From an anonymous, female animal advocate:
I went vegan in 1992 at age 15. At that time, most of us in the vegan community believed and promoted that eating only plants was the most natural and complete diet for humans. We pointed to our flat molars and long intestines as proof that humans are natural herbivores. We rejected supplements because we thought our diet was naturally perfect. We thought we’d get our B12 from mushrooms, sea vegetables, or microscopic bits of soil clinging to our farmer’s market produce. We thought we’d get enough vitamin D naturally from the sun. We had never heard of DHA and EPA.
After seven years of being an unsupplemented vegan, I had a health crisis when I was 22 and in graduate school. I wasn’t a junk food vegan–I cooked my own meals and ate my share of fresh produce. I’d always been an ace student, but I was finding it harder and harder to read my textbooks. I couldn’t concentrate. My short-term memory was shot. I felt tired and weak all the time and I was diagnosed with depression. I learned that these are all symptoms of B12 deficiency and I started to take vegan supplements: B12 and a multi-vitamin for extra insurance.
I have now proudly celebrated my 25th year as a vegan, and I take supplements regularly. In addition to the B12 and multi-vitamin, I now take vegan vitamin D3 supplements (I was diagnosed as vitamin D deficient a couple of years ago), algae-based DHA/EPA, and the occasional calcium pill.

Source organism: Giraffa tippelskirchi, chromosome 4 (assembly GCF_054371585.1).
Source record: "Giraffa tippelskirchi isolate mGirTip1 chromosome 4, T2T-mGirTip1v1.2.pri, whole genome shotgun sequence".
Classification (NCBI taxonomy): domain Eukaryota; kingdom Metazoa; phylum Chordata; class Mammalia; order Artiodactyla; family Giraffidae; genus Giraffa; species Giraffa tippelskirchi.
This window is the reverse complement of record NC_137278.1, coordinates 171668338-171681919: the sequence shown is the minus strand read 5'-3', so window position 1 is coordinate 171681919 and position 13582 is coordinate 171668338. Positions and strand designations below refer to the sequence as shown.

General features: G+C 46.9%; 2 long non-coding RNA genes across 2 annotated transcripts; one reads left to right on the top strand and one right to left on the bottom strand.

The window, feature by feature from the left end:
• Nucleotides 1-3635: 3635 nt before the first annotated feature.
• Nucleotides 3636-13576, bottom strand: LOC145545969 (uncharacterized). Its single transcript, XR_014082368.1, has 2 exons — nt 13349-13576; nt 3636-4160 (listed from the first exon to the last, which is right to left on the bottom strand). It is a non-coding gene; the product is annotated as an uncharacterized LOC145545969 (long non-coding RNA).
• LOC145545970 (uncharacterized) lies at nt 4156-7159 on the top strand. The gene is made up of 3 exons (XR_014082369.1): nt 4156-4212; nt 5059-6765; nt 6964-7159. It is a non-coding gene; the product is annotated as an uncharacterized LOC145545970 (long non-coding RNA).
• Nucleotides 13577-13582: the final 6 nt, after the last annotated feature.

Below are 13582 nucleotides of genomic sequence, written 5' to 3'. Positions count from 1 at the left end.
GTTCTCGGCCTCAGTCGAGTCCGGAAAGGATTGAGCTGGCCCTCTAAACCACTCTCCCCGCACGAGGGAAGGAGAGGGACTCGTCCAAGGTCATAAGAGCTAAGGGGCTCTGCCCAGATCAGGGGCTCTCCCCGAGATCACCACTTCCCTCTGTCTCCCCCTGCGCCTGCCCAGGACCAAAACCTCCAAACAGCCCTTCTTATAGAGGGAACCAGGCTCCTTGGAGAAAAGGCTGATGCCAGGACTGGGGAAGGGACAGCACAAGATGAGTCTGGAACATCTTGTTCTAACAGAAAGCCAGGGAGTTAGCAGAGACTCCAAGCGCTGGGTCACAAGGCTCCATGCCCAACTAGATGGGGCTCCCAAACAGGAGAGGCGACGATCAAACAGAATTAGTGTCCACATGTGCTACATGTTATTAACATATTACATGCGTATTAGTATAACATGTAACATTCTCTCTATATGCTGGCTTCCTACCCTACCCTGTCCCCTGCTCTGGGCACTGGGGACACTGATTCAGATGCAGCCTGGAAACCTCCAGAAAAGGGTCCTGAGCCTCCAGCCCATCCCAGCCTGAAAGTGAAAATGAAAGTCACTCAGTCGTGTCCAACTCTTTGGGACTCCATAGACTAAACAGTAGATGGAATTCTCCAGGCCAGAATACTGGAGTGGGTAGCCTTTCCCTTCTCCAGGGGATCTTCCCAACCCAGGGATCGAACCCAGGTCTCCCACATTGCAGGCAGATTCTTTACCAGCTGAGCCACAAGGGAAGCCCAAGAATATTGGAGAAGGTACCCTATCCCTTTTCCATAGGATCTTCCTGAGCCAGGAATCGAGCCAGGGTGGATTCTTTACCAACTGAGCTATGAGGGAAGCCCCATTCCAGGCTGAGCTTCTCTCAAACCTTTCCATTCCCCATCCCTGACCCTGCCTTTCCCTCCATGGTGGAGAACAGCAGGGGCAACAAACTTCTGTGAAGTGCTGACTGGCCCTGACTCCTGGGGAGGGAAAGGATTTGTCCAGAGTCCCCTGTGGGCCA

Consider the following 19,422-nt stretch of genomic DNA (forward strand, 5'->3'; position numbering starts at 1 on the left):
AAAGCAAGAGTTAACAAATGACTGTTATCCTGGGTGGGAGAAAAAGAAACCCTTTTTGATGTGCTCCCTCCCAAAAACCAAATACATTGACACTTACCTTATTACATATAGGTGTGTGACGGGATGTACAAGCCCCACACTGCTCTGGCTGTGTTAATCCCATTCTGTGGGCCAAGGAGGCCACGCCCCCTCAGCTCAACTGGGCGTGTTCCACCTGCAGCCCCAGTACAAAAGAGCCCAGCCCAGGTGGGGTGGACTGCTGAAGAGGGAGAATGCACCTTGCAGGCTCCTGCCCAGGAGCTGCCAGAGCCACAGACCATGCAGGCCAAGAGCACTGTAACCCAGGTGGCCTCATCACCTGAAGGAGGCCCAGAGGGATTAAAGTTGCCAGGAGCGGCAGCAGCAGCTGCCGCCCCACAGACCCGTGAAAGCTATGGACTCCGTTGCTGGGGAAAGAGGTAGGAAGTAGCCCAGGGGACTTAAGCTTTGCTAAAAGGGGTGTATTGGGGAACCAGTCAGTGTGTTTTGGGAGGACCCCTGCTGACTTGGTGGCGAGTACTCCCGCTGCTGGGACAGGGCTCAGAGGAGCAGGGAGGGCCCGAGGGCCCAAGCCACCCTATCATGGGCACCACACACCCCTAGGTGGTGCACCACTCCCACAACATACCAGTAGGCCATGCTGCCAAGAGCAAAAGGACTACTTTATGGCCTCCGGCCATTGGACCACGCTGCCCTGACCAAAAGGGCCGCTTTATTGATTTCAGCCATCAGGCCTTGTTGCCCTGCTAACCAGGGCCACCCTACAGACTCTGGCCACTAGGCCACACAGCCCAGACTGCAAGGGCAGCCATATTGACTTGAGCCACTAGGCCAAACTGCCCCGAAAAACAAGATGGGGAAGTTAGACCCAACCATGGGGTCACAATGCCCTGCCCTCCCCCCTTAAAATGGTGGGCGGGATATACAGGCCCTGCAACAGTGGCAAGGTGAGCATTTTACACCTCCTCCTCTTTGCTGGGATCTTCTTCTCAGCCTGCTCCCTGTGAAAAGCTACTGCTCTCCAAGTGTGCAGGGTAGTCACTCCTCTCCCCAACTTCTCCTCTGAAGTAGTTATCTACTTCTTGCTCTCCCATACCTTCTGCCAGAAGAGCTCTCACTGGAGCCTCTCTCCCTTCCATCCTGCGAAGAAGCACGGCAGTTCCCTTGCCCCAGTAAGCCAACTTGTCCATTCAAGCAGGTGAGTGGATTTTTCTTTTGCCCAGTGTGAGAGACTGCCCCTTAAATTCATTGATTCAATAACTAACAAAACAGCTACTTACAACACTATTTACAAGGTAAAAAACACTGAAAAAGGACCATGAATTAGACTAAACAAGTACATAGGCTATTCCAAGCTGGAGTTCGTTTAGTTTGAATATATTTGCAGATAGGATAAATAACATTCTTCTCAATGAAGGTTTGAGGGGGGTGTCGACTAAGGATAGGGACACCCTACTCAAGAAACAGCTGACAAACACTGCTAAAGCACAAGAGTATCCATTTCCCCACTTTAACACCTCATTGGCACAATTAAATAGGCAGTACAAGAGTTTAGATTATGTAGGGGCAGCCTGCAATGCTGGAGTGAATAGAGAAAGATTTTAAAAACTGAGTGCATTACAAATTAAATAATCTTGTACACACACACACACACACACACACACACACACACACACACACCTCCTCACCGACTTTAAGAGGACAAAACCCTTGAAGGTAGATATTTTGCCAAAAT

I am healthier than any of my family members who are all omnivores. They suffer from a variety of illnesses (including diabetes and heart disease). In contrast, I can walk into a doctor’s office at 40 years old and check exactly zero disease boxes. I’m an active rock climber and hiker and still weigh what I did in high school, which is uncommon in my genetic family.
One other very powerful experience I had with my diet was using a nutrition-tracking food diary website for about a year. I logged every single food I ate, including home-cooked recipes, and the website broke down my daily, weekly, and monthly nutrition stats. It taught me a few important things:
- I am not going to eat enough variety of food every single day to get all the nutrients I need, so a multi-vitamin really is a good idea for me.
- I feel better when I eat a balance of good fats, protein, and healthy carbs at every meal.
- I need a significant amount of vegan protein to feel my best.
I think many of us vegans get so fed up with being questioned about, “Where do you get your protein?” and we spend so much time debunking the protein combining myth, that we overcorrected in the other direction and began to believe that we’ll get enough protein no matter what plants we eat. It just isn’t true for me, at least based on how I feel after eating a low-protein meal. This is one of the reasons why I love and embrace the vegan meats (seitan, veggie burgers, veggie dogs and sausages, Field Roast, Beyond Beef, etc.) and soy products (tofu, tempeh, soyrizo). They may not be “natural”, but they help keep me healthy and feeling good as an active vegan, and that’s my most important dietary value.
Thank you for sharing your story!